time to focus

Yesterday, I posted the thousandth post on this blog. That means today’s post is number one thousand and one.

As soon as I thought of that number, I found I had the 1960s carpet cleaner jingle in my head:

That in turn reminded me of my time as an EFL teacher and the Spanish student, Diego, who came to class without his deberes. When I asked where his homework was, he replied: “In my carpet.”
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o me miserum

At school, my favourite subject was Latin. If the Classics teacher hadn’t got pregnant I’d have gone on to study Greek, too, and I suspect my life would have been quite different. Instead, over the years I’ve dabbled in maths, economics, English, Spanish, IT, poetry…

Not having a proper classical education has been one of my few regrets, so when I saw this on a poster at the university campus recently I thought perhaps I was going to have a chance to redress the situation:

Latin night poster
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Khayyam, again, and disappearing words

apple blossom
"...under the apple bough"
Yesterday’s post reminded me of a glosa – posted below – but then led me on in leaps and bounds to thinking about vocabulary. Specifically, about the word ‘bough’: when, and how, did I learn it?

It’s not exactly the sort of word that crops up in childhood conversation, so I’m pretty sure I must have read it. Which could either have been in a story or in a poem. Or, I suppose, at Christmas, when we “deck[ed] the halls with boughs of holly”. Perhaps that’s the most likely, as would explain how I learned to pronounce it, too.

The word ‘bough’ probably crops up in plenty of older stories and poems, but how much new writing contains such words?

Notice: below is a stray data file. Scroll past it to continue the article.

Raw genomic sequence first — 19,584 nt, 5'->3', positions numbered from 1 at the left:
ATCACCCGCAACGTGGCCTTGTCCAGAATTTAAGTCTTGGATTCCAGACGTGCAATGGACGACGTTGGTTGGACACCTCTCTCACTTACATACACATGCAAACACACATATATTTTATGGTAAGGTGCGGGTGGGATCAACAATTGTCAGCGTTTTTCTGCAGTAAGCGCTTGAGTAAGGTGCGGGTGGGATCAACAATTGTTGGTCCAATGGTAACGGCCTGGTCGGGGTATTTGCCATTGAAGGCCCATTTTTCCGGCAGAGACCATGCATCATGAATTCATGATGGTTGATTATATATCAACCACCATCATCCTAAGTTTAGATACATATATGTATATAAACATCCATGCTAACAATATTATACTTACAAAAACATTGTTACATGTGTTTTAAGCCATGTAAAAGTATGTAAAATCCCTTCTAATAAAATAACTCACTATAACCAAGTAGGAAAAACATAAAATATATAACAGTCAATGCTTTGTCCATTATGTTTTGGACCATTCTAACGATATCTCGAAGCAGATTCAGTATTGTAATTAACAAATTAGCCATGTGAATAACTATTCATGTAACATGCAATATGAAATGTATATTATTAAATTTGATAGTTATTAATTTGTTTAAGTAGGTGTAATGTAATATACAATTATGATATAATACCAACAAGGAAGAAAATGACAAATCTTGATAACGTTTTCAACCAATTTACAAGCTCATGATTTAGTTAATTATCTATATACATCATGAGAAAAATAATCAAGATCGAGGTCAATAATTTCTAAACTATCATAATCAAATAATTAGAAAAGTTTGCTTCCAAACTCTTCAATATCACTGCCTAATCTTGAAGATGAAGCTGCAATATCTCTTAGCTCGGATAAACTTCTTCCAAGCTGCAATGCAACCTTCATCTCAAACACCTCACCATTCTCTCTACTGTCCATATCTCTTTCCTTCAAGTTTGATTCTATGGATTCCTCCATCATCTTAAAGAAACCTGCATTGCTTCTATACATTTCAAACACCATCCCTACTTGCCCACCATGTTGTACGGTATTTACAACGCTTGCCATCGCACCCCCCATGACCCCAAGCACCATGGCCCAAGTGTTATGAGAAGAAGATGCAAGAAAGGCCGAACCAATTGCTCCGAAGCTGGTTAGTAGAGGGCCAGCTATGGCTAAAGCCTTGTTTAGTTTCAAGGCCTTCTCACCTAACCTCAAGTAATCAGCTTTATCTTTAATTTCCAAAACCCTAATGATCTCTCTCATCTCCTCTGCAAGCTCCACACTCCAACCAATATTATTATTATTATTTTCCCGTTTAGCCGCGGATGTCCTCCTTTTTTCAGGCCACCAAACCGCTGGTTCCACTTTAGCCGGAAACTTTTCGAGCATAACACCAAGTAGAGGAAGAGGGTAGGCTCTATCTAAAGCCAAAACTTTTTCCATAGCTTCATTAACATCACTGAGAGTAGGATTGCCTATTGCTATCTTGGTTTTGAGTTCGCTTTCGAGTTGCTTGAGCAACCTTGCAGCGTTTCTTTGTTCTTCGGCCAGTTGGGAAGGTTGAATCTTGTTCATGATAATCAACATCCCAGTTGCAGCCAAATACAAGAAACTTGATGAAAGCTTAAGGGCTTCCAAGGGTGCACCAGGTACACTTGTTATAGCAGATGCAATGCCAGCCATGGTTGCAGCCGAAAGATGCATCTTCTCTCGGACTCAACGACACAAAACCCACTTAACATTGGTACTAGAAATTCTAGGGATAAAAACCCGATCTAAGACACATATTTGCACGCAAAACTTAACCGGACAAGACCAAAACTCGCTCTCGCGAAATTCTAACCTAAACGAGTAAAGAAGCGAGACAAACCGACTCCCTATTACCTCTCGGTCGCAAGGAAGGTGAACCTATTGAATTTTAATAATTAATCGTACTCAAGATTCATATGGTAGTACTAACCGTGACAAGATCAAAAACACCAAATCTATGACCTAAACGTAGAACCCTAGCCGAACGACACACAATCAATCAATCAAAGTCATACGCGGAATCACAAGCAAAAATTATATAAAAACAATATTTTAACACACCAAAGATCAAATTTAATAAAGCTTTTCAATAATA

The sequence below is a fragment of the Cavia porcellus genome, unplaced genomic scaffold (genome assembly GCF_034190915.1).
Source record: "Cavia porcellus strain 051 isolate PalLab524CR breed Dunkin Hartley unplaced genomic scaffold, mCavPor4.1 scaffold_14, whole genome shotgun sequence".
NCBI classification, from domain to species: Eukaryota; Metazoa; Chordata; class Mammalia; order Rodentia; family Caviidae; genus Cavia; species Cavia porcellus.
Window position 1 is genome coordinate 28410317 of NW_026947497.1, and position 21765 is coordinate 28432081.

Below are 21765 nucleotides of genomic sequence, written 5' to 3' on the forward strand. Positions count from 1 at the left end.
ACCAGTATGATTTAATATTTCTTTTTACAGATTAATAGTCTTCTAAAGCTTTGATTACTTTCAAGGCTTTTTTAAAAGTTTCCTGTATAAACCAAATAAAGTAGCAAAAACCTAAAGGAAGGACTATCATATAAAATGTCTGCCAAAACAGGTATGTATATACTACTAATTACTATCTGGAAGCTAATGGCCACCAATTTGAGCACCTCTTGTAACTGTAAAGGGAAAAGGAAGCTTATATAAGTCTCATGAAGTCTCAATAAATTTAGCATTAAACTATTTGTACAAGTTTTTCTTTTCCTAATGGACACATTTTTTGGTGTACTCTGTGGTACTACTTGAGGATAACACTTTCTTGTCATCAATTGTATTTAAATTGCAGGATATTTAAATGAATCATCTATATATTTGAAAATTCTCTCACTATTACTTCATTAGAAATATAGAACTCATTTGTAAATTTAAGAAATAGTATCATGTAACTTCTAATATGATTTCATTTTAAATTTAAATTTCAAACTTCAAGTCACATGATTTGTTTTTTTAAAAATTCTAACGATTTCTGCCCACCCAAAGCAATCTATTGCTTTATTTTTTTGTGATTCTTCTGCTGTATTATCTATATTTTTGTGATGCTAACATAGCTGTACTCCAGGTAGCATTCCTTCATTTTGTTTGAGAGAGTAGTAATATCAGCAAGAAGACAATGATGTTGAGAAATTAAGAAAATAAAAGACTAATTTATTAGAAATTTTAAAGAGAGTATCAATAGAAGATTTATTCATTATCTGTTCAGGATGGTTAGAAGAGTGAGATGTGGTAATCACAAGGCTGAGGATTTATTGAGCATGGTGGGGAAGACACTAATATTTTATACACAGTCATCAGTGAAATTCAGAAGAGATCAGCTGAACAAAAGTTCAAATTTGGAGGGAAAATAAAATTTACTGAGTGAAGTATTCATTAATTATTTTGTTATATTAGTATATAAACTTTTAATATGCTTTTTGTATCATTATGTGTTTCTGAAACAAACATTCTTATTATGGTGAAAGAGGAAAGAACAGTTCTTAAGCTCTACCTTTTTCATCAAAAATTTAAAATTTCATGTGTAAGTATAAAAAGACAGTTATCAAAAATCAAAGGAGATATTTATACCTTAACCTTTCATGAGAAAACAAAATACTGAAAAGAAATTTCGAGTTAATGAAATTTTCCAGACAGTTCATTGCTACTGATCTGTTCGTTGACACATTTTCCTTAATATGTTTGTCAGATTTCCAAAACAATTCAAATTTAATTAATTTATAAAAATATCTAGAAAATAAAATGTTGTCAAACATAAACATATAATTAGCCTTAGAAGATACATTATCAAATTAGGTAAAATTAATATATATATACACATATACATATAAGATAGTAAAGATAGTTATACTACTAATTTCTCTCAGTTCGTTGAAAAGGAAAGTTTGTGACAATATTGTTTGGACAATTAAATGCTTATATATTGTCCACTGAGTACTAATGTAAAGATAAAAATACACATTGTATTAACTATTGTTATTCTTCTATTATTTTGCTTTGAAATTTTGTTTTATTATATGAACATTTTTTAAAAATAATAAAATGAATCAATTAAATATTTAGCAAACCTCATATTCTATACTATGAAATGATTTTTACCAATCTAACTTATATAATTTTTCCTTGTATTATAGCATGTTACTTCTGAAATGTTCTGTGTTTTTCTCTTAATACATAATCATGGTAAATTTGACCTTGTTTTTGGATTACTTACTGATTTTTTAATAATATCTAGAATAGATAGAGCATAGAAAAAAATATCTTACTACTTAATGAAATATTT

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“it killed the ancient romans…”

Despite being as ready as any of my classmates to chant the rhyme –

Latin is a language as dead as dead can be;
It killed the ancient Romans, and now it’s killing me.

– Latin was actually my favourite school subject and I have long believed it was the most useful subject I studied.
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automatic writing

Yesterday, I signed off an email to a colleague with the Spanish phrase que te sea leve. It seemed appropriate, knowing that the summer is upon us, compañeros de trabajo are off on holiday and teams that are stretched at the best of times are now at snapping point.

bare bone on bare earth
Let the earth lie light...
“Que te sea leve” ~ “may it (life) be light for you.”

I like the phrase, but had no idea of its derivation.

Fortunately, despite the absence of colleagues, there is usually time for an exchange of ideas and information, and he pointed out that this is more or less what the Romans put on the tombstones of loved ones:

Sic tibi terra levis. ~ Let the earth lie light upon you.

What a lovely phrase.

Still, that’s all rather incidental to this post, which was prompted by the actual physical act of typing que te sea leve, rather than by its meaning.
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